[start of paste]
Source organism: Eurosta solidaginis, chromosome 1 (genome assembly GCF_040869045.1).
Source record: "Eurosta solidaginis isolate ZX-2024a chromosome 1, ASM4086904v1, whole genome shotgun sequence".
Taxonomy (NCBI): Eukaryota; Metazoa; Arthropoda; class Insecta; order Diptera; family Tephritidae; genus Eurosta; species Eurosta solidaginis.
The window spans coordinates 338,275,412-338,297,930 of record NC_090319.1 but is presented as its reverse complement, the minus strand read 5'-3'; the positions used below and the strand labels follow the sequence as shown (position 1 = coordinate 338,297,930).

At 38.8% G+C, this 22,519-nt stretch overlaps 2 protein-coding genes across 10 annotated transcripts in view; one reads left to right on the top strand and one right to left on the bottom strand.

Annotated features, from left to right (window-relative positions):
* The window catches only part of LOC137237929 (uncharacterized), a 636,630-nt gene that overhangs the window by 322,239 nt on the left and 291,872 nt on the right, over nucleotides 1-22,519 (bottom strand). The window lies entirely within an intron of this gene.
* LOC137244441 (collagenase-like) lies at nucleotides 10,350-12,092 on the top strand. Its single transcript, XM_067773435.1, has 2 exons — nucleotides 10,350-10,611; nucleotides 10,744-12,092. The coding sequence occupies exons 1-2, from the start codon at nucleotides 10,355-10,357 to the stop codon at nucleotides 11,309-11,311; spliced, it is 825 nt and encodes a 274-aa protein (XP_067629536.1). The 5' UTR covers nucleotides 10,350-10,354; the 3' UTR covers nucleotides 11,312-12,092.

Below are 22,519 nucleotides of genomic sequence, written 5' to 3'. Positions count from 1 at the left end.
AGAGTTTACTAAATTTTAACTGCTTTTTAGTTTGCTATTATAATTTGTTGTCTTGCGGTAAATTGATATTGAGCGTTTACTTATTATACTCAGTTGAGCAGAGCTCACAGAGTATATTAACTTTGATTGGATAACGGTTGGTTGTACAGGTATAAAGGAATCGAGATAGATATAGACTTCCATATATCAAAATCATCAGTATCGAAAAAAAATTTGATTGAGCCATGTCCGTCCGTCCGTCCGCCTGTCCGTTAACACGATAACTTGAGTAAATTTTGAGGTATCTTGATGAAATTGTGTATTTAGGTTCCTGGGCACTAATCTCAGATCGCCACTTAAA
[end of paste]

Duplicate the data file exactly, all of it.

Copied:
Source organism: Eurosta solidaginis, chromosome 1 (genome assembly GCF_040869045.1).
Source record: "Eurosta solidaginis isolate ZX-2024a chromosome 1, ASM4086904v1, whole genome shotgun sequence".
Taxonomy (NCBI): Eukaryota; Metazoa; Arthropoda; class Insecta; order Diptera; family Tephritidae; genus Eurosta; species Eurosta solidaginis.
The window spans coordinates 338,275,412-338,297,930 of record NC_090319.1 but is presented as its reverse complement, the minus strand read 5'-3'; the positions used below and the strand labels follow the sequence as shown (position 1 = coordinate 338,297,930).

At 38.8% G+C, this 22,519-nt stretch overlaps 2 protein-coding genes across 10 annotated transcripts in view; one reads left to right on the top strand and one right to left on the bottom strand.

Annotated features, from left to right (window-relative positions):
* The window catches only part of LOC137237929 (uncharacterized), a 636,630-nt gene that overhangs the window by 322,239 nt on the left and 291,872 nt on the right, over nucleotides 1-22,519 (bottom strand). The window lies entirely within an intron of this gene.
* LOC137244441 (collagenase-like) lies at nucleotides 10,350-12,092 on the top strand. Its single transcript, XM_067773435.1, has 2 exons — nucleotides 10,350-10,611; nucleotides 10,744-12,092. The coding sequence occupies exons 1-2, from the start codon at nucleotides 10,355-10,357 to the stop codon at nucleotides 11,309-11,311; spliced, it is 825 nt and encodes a 274-aa protein (XP_067629536.1). The 5' UTR covers nucleotides 10,350-10,354; the 3' UTR covers nucleotides 11,312-12,092.

Below are 22,519 nucleotides of genomic sequence, written 5' to 3'. Positions count from 1 at the left end.
AGAGTTTACTAAATTTTAACTGCTTTTTAGTTTGCTATTATAATTTGTTGTCTTGCGGTAAATTGATATTGAGCGTTTACTTATTATACTCAGTTGAGCAGAGCTCACAGAGTATATTAACTTTGATTGGATAACGGTTGGTTGTACAGGTATAAAGGAATCGAGATAGATATAGACTTCCATATATCAAAATCATCAGTATCGAAAAAAAATTTGATTGAGCCATGTCCGTCCGTCCGTCCGCCTGTCCGTTAACACGATAACTTGAGTAAATTTTGAGGTATCTTGATGAAATTGTGTATTTAGGTTCCTGGGCACTAATCTCAGATCGCCACTTAAA